NASA to Launch 'Swarms' of Small, Earth-Observing Satellites

NASA is embracing small satellites for future Earth science missions.
NASA is embracing small satellites for future Earth science missions. (Image credit: NASA)

NASA plans to launch a suite of tiny, next-generation satellites into Earth's orbit to study weather patterns and climate change. These missions will conduct important scientific research while also advancing the technology needed to launch smaller, cheaper satellites, NASA said.

The space agency hosted a teleconference today (Nov. 7) from its headquarters in Washington, D.C., to discuss some of the new small satellites, or "smallsats," that will launch in the coming months.

Ellen Stofan, chief scientist at NASA Headquarters, explained that small satellites can reduce the costs of space-based Earth observations. Additionally, the satellites can increase access to space for private companies as well as universities and students interested in pursuing science experiments in Earth's orbit, Stofan said.

"Small satellites have several advantages," he said during the teleconference. "They reduce the risk and cost of demonstrating precursor technologies and infusing them into larger flight projects. They're used for flight testing and demonstrating new proof-of-concept components. And they enable affordable distributive science observation systems using constellations or swarms of small satellites to achieve broad coverage."

For example, eight identical spacecraft in NASA's Cyclone Global Navigation Satellite System (CYGNSS) mission slated to launch Dec. 12 will fly in formation over the Earth's most hurricane-prone latitudes to monitor the weather and improve storm-forecasting capabilities. 

All eight CYGNSS observatories prepped for launch on the Pegasus rocket. (Image credit: University of Michigan)

Another mission, the Radiometer Assessment using Vertically Aligned Nanotubes (RAVAN) project, aims to encompass the globe with several orbiting satellites that will monitor the greenhouse gas effect and Earth's changing climate. The first RAVAN is a three-unit CubeSat, or mini satellite, scheduled to launch later this month, said Bill Swartz, the mission's principal investigator. If all goes well, RAVAN satellites may someday swarm around the entire planet.

A planned constellation of multiple RAVAN (Radiometer Assessment using VerticallyAligned Nanotubes) satellites would be evenly distributed around planet Earth to measure energy balances in the global atmosphere and monitor climate change. (Image credit: Johns Hopkins University Applied Physics Laboratory)

In a separate mission, a swarm of 12 CubeSats will study tropical cyclones while also measuring and tracking air pollution. This mission is called TROPICS, short for Time-Resolved Observations of Precipitation structure and storm Intensity with a Constellation of Smallsats. Each satellite will use a radiometer instrument to measure temperature and water vapor profiles of storms. William Blackwell, the principal investigator for TROPICS, said during the teleconference that the satellites are about the size of a milk carton and weigh about 8 lbs. (3.6 kilograms) each.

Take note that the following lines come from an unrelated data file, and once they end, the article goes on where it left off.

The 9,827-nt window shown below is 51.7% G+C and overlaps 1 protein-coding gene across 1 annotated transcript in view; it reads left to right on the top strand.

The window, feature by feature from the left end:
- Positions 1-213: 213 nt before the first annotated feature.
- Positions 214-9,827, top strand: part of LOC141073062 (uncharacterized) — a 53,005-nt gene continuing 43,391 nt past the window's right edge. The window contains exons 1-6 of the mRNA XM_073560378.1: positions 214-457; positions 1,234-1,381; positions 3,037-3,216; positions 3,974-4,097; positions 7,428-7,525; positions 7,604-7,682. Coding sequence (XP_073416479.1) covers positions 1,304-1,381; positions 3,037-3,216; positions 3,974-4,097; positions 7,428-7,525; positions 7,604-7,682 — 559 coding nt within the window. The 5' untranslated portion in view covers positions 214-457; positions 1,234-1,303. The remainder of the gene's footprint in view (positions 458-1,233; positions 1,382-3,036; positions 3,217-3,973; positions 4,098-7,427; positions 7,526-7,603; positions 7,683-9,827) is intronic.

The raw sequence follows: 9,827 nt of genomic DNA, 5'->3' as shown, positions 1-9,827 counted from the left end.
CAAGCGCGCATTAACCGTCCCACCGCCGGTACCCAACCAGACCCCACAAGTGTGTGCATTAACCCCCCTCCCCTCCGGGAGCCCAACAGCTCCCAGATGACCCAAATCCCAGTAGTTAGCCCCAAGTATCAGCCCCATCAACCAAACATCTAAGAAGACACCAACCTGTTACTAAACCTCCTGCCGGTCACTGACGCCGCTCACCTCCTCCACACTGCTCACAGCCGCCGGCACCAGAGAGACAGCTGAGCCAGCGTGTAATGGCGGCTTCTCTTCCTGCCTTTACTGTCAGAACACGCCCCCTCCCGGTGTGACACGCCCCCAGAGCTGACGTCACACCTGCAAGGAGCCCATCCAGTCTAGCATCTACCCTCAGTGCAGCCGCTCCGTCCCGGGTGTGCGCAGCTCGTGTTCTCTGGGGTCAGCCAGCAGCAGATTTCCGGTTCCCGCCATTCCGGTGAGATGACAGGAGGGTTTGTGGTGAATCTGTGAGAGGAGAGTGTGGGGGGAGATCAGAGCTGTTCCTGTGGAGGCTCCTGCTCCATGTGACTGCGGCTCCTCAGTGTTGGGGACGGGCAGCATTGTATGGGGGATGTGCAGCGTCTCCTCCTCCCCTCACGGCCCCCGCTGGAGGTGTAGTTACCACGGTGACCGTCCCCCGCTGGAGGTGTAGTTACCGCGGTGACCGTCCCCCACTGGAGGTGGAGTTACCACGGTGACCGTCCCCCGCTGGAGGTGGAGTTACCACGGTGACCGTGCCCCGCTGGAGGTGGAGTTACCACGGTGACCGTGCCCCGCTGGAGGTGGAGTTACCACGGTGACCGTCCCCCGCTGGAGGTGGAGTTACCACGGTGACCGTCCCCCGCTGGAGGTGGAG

With 12 individual CubeSats, the TROPICS constellation of small satellites will fly over any part of the tropics about every 30 minutes. This will allow the mission to monitor the quickly changing features of tropical cyclones as they progress. Each TROPICS CubeSat is the size of a loaf of bread and weighs eight pounds (3.6 kilograms), flying 350 miles (560 kilometers) above Earth. (Image credit: MIT Lincoln Laboratory)

These new missions mark the beginning of a new era in satellite technologies. Missions like those mentioned above may also pave the way for swarms of mini satellites to orbit around the moon, Mars and other objects in the solar system, Stofan said in the teleconference. And the initiative is making it easier than ever for space researchers outside of NASA to get involved in small satellite projects.

Stofan said that the agency is "actively promoting the small spacecraft approach as a paradigm shift for NASA and the larger space community," through contracts with industry, NASA directive projects, collaborations with universities and partnerships with other space agencies.

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Hanneke Weitering
Contributing expert

Hanneke Weitering is a multimedia journalist in the Pacific Northwest reporting on the future of aviation at and Aviation International News and was previously the Editor for Spaceflight and Astronomy news here at As an editor with over 10 years of experience in science journalism she has previously written for Scholastic Classroom Magazines, MedPage Today and The Joint Institute for Computational Sciences at Oak Ridge National Laboratory. After studying physics at the University of Tennessee in her hometown of Knoxville, she earned her graduate degree in Science, Health and Environmental Reporting (SHERP) from New York University. Hanneke joined the team in 2016 as a staff writer and producer, covering topics including spaceflight and astronomy. She currently lives in Seattle, home of the Space Needle, with her cat and two snakes. In her spare time, Hanneke enjoys exploring the Rocky Mountains, basking in nature and looking for dark skies to gaze at the cosmos.